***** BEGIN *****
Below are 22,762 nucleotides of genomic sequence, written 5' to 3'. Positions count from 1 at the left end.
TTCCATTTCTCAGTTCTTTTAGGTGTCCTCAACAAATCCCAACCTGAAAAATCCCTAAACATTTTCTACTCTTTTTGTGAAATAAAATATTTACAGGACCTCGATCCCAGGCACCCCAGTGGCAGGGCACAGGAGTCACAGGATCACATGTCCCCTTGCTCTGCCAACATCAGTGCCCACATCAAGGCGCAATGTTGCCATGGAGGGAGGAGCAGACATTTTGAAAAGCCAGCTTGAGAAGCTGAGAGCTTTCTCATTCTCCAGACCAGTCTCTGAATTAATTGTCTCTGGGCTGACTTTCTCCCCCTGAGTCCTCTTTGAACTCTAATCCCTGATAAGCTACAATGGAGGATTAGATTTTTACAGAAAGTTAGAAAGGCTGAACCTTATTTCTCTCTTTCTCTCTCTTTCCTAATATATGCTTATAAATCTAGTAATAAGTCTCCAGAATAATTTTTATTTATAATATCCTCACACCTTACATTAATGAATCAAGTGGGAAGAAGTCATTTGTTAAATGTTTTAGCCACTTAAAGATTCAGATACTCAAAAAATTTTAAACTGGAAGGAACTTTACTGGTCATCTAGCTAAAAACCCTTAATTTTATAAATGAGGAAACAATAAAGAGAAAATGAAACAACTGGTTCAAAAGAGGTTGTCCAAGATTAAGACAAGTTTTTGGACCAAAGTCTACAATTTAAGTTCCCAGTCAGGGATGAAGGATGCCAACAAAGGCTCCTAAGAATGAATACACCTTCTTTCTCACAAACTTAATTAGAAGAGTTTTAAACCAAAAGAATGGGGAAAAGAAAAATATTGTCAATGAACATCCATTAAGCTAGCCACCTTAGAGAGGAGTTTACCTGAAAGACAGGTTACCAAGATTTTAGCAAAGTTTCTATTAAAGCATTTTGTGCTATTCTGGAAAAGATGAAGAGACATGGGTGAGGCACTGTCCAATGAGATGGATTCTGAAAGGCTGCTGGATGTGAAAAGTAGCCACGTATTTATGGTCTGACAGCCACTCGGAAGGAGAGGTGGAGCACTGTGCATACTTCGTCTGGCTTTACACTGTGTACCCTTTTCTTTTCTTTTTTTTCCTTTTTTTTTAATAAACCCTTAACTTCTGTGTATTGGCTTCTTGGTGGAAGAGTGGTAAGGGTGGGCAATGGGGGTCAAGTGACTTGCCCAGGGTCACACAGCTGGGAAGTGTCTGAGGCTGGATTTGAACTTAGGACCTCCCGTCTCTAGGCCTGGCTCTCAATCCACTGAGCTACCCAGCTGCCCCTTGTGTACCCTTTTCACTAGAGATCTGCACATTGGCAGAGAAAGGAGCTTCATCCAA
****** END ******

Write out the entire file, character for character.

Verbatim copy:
Below are 22,762 nucleotides of genomic sequence, written 5' to 3'. Positions count from 1 at the left end.
TTCCATTTCTCAGTTCTTTTAGGTGTCCTCAACAAATCCCAACCTGAAAAATCCCTAAACATTTTCTACTCTTTTTGTGAAATAAAATATTTACAGGACCTCGATCCCAGGCACCCCAGTGGCAGGGCACAGGAGTCACAGGATCACATGTCCCCTTGCTCTGCCAACATCAGTGCCCACATCAAGGCGCAATGTTGCCATGGAGGGAGGAGCAGACATTTTGAAAAGCCAGCTTGAGAAGCTGAGAGCTTTCTCATTCTCCAGACCAGTCTCTGAATTAATTGTCTCTGGGCTGACTTTCTCCCCCTGAGTCCTCTTTGAACTCTAATCCCTGATAAGCTACAATGGAGGATTAGATTTTTACAGAAAGTTAGAAAGGCTGAACCTTATTTCTCTCTTTCTCTCTCTTTCCTAATATATGCTTATAAATCTAGTAATAAGTCTCCAGAATAATTTTTATTTATAATATCCTCACACCTTACATTAATGAATCAAGTGGGAAGAAGTCATTTGTTAAATGTTTTAGCCACTTAAAGATTCAGATACTCAAAAAATTTTAAACTGGAAGGAACTTTACTGGTCATCTAGCTAAAAACCCTTAATTTTATAAATGAGGAAACAATAAAGAGAAAATGAAACAACTGGTTCAAAAGAGGTTGTCCAAGATTAAGACAAGTTTTTGGACCAAAGTCTACAATTTAAGTTCCCAGTCAGGGATGAAGGATGCCAACAAAGGCTCCTAAGAATGAATACACCTTCTTTCTCACAAACTTAATTAGAAGAGTTTTAAACCAAAAGAATGGGGAAAAGAAAAATATTGTCAATGAACATCCATTAAGCTAGCCACCTTAGAGAGGAGTTTACCTGAAAGACAGGTTACCAAGATTTTAGCAAAGTTTCTATTAAAGCATTTTGTGCTATTCTGGAAAAGATGAAGAGACATGGGTGAGGCACTGTCCAATGAGATGGATTCTGAAAGGCTGCTGGATGTGAAAAGTAGCCACGTATTTATGGTCTGACAGCCACTCGGAAGGAGAGGTGGAGCACTGTGCATACTTCGTCTGGCTTTACACTGTGTACCCTTTTCTTTTCTTTTTTTTCCTTTTTTTTTAATAAACCCTTAACTTCTGTGTATTGGCTTCTTGGTGGAAGAGTGGTAAGGGTGGGCAATGGGGGTCAAGTGACTTGCCCAGGGTCACACAGCTGGGAAGTGTCTGAGGCTGGATTTGAACTTAGGACCTCCCGTCTCTAGGCCTGGCTCTCAATCCACTGAGCTACCCAGCTGCCCCTTGTGTACCCTTTTCACTAGAGATCTGCACATTGGCAGAGAAAGGAGCTTCATCCAA